{Let} us {see} the incredible sign, the <one {having occurred}> in the eastern {pl}aces, that is, the <ones> about Arabia.  For a bird <there> is, which is called phoenix[[79]]; this <bird> <uniquely> existing lives five hundred years; and it being already at <the> release of dying[[80]], makes a nest for itself from frankincense and myrrh and the remaining <aromatic herbs>, into which, the time being fulfilled, it enters and dies.  And <while> the flesh <is> rotting, a certain worm is produced, which, raised up from the moisture of the animal <that has died>, grows wings; then, becoming <strong>, <it> lifts that nest, where the bones of the <one that existed before> are, and carrying them, <it> bends away[[81]] from the Arabian land until Egypt, into the city called Heliopolis; and by day[[82]], <with> all looking, flying up it places them upon the altar of the Sun, and thus to back <from where it came> <it> goes off.  Therefore, the priests examine the records of the times, and find that it has come <when> five-hundred years <have been fulfilled>.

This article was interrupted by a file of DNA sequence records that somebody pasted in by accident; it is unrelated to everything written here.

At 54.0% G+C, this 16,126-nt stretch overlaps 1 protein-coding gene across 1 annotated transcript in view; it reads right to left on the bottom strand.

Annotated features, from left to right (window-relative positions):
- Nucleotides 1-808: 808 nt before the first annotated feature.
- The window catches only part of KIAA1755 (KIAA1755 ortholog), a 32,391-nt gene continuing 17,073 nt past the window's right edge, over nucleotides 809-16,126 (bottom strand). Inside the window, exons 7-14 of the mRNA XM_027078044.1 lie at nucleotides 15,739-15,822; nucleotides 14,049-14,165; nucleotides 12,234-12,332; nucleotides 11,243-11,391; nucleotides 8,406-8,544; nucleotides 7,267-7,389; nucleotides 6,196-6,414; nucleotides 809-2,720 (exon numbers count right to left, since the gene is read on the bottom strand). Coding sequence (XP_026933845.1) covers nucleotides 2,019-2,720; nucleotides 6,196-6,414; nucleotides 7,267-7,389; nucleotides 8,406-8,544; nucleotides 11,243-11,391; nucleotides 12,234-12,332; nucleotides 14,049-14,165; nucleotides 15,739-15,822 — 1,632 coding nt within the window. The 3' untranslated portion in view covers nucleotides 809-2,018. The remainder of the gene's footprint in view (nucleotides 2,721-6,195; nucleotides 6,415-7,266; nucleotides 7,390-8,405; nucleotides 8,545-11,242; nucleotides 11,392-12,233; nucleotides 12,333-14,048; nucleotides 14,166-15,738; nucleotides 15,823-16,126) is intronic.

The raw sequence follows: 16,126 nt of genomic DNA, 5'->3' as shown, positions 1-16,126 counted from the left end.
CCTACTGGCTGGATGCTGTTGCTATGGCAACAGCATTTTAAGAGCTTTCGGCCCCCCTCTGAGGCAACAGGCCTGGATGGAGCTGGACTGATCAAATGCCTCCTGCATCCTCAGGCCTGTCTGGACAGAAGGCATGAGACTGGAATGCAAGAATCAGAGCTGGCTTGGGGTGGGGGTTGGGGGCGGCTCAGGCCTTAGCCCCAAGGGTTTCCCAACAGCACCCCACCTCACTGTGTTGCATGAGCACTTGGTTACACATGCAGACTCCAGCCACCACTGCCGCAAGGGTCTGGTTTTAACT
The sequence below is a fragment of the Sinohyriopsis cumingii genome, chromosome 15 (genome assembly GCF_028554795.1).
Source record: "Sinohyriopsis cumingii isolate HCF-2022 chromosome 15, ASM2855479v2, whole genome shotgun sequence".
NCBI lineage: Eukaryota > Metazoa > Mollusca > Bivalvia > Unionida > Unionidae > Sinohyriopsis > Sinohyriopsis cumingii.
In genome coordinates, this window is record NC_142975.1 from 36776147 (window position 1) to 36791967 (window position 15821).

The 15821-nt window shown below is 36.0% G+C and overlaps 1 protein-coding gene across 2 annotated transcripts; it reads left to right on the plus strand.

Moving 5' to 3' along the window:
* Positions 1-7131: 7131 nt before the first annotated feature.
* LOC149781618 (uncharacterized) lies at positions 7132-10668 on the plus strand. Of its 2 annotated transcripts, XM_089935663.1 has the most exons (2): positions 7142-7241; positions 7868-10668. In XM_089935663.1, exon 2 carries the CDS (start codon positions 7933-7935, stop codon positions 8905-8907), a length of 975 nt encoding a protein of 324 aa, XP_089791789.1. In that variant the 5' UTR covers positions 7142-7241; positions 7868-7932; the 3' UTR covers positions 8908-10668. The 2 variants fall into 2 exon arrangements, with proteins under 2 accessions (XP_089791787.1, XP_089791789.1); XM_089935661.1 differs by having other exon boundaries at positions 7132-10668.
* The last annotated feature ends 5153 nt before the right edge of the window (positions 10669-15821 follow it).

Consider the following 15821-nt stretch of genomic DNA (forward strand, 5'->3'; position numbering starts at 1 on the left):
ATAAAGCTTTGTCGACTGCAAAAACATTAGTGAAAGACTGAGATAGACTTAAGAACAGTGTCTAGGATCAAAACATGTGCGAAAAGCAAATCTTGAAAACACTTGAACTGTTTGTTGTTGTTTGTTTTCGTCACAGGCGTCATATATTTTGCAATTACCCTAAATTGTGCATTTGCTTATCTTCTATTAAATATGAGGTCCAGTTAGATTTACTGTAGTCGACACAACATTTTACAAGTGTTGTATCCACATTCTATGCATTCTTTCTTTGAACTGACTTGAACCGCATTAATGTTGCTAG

79.  "For a bird there is, which is called phoenix":  No other tale is reported in whose explanation writers more agree and more disagree.  Almost all agree in the <literal matter>, <but> disagree about the manner <of interpretation>.  And in fact <it> is the custom <of> the Fathers to use the example of the phoenix, some towards morals, some towards mysteries <such as> the virgin birth and the <Lord's> and our resurrection.  <It> is brought by others against false dogmas, in <the writings of> Augustine, book 4, "On the Soul and its Origen", chapter 20; and in <the writings of> Maximus, cited in the Euthymius's Panoply, part 2, title 15, page 607, and in the Notes of Hoeschel on codex 126 of the Photian "Library".  But <it is> amazing that to all Christians <it> did not smell <of> fraud on account of the paganism mixed into the story.  Now, since "phoenix" in Greek signifies both a unique bird and a palm-tree, from this it is done that [the text of David's psalm] 91, <verse> 13, "<The> just will flourish like a phoenix", is accepted by most <as> about a palm-tree, <but> by Tertullian in "Book on the resurrection of the flesh", chapter 13, and by Epiphanius in chapter 11 of "Physiologue"[[A]] <as> about a bird.  From here also <it> happens that Ezekiel the poet, in the drama entitled "Exodus", after he treated of the seventy palm-trees <in> Exodus 15:27, he appended a meeting <with> and description of the phoenix, in verses which Eusebius's "Evangelical Preparation", book 9, chapter 29, and Eustathius's Commentary on "The Six Days"[[B]], page 25, 26, contain; and <it happens> that the author of the song on the phoenix, attributed to Lactantius, gave place to the palm-tree in his fiction; <and> finally <it happens> that by reason of etymology some have deduced the tree from the bird, <and> some the bird from the tree:  about which should bee seen, beyond the just mentioned poet, Pliny, "<Natural> History", book 13, chapter 4, and Isidore, "Origins"[[C]], book 17, chapter 7, and book 13, chapter 7.  Furthermore, the <little narrative> of the phoenix in the later editions of Jerome is defective, and thus from the old Lyonnaise <manuscript> should be called back to former wholeness, by rewriting in this manner: "The phoenix is a bird in India, and <after> five hundred years <it> fills itself with <aromatic herbs> from <Syria> and thus <makes a nest>.  And <it> indicates to the Heliopolitan priest <in> the month of Famenoth or Farmuth.  The priest fills the altar with twigs, and there the phoenix brings <aromatic herbs>, and places <amber-colored metal> in the altar.  And at the first rise of the sun, the phoenix indeed moves <its> feathers, but by the heat of the sun the <amber-colored metal> is ignited, and thus the <aromatic herbs> are burned up, and the phoenix itself is set aflame.  On the following day, from the ash is generated a worm, second, it brings forth feathers, third, it returns to <its> former nature: and thus to its own places it returns."  The passage is had in the Epistle, or rather after the Epistle to Praesidius, regarding the Paschal <candle>.--Cotelier